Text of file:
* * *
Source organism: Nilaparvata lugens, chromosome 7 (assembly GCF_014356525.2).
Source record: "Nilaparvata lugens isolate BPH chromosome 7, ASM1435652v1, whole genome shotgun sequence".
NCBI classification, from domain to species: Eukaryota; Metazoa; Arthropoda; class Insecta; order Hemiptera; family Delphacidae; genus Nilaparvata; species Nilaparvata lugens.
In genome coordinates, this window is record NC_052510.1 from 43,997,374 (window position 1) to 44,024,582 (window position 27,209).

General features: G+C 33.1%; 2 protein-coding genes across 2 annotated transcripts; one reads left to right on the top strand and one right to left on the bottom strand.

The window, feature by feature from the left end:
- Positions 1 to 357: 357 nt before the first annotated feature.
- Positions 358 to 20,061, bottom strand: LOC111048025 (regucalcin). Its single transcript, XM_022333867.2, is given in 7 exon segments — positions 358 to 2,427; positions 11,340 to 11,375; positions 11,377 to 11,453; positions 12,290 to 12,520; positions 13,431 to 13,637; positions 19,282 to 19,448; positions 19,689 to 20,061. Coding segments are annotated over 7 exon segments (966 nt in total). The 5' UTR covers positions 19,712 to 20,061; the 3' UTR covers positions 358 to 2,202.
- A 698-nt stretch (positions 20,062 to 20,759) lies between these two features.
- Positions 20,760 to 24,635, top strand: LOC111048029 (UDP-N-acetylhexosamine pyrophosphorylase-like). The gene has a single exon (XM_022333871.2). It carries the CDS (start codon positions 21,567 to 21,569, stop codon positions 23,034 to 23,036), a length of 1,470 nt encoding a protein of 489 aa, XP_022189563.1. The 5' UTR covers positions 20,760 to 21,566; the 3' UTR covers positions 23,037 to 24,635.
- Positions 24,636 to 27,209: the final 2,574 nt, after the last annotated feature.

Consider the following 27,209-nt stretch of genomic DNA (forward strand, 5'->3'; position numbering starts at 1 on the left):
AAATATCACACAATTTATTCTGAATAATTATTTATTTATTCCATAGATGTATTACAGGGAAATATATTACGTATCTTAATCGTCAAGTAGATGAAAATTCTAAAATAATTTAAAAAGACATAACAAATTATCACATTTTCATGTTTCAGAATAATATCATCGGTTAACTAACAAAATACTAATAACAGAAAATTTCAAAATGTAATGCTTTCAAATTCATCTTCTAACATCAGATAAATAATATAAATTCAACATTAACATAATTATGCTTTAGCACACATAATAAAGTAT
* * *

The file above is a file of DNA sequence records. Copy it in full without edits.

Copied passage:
Source organism: Nilaparvata lugens, chromosome 7 (assembly GCF_014356525.2).
Source record: "Nilaparvata lugens isolate BPH chromosome 7, ASM1435652v1, whole genome shotgun sequence".
NCBI classification, from domain to species: Eukaryota; Metazoa; Arthropoda; class Insecta; order Hemiptera; family Delphacidae; genus Nilaparvata; species Nilaparvata lugens.
In genome coordinates, this window is record NC_052510.1 from 43,997,374 (window position 1) to 44,024,582 (window position 27,209).

General features: G+C 33.1%; 2 protein-coding genes across 2 annotated transcripts; one reads left to right on the top strand and one right to left on the bottom strand.

The window, feature by feature from the left end:
- Positions 1 to 357: 357 nt before the first annotated feature.
- Positions 358 to 20,061, bottom strand: LOC111048025 (regucalcin). Its single transcript, XM_022333867.2, is given in 7 exon segments — positions 358 to 2,427; positions 11,340 to 11,375; positions 11,377 to 11,453; positions 12,290 to 12,520; positions 13,431 to 13,637; positions 19,282 to 19,448; positions 19,689 to 20,061. Coding segments are annotated over 7 exon segments (966 nt in total). The 5' UTR covers positions 19,712 to 20,061; the 3' UTR covers positions 358 to 2,202.
- A 698-nt stretch (positions 20,062 to 20,759) lies between these two features.
- Positions 20,760 to 24,635, top strand: LOC111048029 (UDP-N-acetylhexosamine pyrophosphorylase-like). The gene has a single exon (XM_022333871.2). It carries the CDS (start codon positions 21,567 to 21,569, stop codon positions 23,034 to 23,036), a length of 1,470 nt encoding a protein of 489 aa, XP_022189563.1. The 5' UTR covers positions 20,760 to 21,566; the 3' UTR covers positions 23,037 to 24,635.
- Positions 24,636 to 27,209: the final 2,574 nt, after the last annotated feature.

Consider the following 27,209-nt stretch of genomic DNA (forward strand, 5'->3'; position numbering starts at 1 on the left):
AAATATCACACAATTTATTCTGAATAATTATTTATTTATTCCATAGATGTATTACAGGGAAATATATTACGTATCTTAATCGTCAAGTAGATGAAAATTCTAAAATAATTTAAAAAGACATAACAAATTATCACATTTTCATGTTTCAGAATAATATCATCGGTTAACTAACAAAATACTAATAACAGAAAATTTCAAAATGTAATGCTTTCAAATTCATCTTCTAACATCAGATAAATAATATAAATTCAACATTAACATAATTATGCTTTAGCACACATAATAAAGTAT